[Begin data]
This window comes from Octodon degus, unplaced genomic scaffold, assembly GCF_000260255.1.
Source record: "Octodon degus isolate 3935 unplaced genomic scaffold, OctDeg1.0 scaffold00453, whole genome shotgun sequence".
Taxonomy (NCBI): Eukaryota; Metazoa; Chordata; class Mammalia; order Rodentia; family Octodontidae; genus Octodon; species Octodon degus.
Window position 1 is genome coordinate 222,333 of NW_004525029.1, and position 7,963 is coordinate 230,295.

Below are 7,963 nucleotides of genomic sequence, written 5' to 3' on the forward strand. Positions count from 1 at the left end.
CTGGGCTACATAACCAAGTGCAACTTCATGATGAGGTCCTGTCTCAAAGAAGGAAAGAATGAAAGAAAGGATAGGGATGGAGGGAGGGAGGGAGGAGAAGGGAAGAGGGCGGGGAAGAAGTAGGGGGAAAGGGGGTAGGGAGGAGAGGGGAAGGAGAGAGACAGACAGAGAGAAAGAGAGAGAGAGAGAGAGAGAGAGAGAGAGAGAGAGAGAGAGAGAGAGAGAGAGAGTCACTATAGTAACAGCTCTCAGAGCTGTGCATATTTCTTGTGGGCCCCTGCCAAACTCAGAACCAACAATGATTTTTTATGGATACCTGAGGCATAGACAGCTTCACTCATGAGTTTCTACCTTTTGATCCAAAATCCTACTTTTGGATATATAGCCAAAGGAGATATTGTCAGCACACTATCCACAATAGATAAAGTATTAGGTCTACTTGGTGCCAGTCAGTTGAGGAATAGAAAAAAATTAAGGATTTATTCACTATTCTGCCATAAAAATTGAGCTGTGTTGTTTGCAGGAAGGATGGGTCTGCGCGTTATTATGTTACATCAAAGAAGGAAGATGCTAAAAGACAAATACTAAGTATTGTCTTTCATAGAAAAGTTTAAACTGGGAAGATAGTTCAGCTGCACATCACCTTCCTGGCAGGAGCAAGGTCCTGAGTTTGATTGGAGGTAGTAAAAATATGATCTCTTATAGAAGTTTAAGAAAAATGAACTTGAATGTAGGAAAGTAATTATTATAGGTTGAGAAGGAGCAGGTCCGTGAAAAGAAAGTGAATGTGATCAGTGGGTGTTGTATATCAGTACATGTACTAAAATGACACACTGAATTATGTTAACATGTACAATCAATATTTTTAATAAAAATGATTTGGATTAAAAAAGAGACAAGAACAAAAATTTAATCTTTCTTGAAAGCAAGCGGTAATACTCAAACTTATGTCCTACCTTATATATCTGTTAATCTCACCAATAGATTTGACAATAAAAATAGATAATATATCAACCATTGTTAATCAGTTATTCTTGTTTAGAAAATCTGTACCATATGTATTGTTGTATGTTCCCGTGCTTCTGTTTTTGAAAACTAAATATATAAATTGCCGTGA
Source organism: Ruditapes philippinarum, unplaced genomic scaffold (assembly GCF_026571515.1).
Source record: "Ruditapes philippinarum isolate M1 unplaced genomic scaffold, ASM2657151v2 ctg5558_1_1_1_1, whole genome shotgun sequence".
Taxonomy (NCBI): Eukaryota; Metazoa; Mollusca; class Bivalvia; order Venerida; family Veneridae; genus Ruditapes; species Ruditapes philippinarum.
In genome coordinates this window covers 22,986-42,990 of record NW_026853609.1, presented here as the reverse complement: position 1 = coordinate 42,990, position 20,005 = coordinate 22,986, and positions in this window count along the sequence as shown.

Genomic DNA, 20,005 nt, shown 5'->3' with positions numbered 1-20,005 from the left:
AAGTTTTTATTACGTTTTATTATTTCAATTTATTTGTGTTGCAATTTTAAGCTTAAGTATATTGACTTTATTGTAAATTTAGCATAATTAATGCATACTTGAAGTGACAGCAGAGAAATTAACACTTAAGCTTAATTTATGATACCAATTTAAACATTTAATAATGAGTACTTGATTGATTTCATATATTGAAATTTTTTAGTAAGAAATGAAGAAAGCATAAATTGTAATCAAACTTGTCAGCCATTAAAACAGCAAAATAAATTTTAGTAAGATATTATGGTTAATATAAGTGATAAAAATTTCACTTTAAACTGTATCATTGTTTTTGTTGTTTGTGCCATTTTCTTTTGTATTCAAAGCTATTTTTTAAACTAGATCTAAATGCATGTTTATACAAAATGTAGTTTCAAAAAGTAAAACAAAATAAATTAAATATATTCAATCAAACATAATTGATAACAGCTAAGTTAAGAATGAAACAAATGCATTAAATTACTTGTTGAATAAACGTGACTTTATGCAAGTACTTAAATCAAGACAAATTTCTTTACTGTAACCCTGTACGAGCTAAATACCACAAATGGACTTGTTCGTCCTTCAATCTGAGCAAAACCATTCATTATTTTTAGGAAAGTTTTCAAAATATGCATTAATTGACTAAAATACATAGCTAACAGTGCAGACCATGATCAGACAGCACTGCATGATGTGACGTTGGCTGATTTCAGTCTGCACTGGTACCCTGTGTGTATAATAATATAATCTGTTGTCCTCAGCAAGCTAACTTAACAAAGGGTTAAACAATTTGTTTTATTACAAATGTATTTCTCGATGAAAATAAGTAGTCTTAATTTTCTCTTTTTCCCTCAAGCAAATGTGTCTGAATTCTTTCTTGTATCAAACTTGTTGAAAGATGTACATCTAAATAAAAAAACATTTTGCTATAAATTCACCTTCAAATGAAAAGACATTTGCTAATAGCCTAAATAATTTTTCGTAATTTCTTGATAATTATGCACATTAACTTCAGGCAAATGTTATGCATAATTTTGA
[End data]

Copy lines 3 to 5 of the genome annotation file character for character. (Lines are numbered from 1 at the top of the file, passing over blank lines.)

Taxonomy (NCBI): Eukaryota; Metazoa; Chordata; class Mammalia; order Rodentia; family Octodontidae; genus Octodon; species Octodon degus.
Window position 1 is genome coordinate 222,333 of NW_004525029.1, and position 7,963 is coordinate 230,295.

Below are 7,963 nucleotides of genomic sequence, written 5' to 3' on the forward strand. Positions count from 1 at the left end.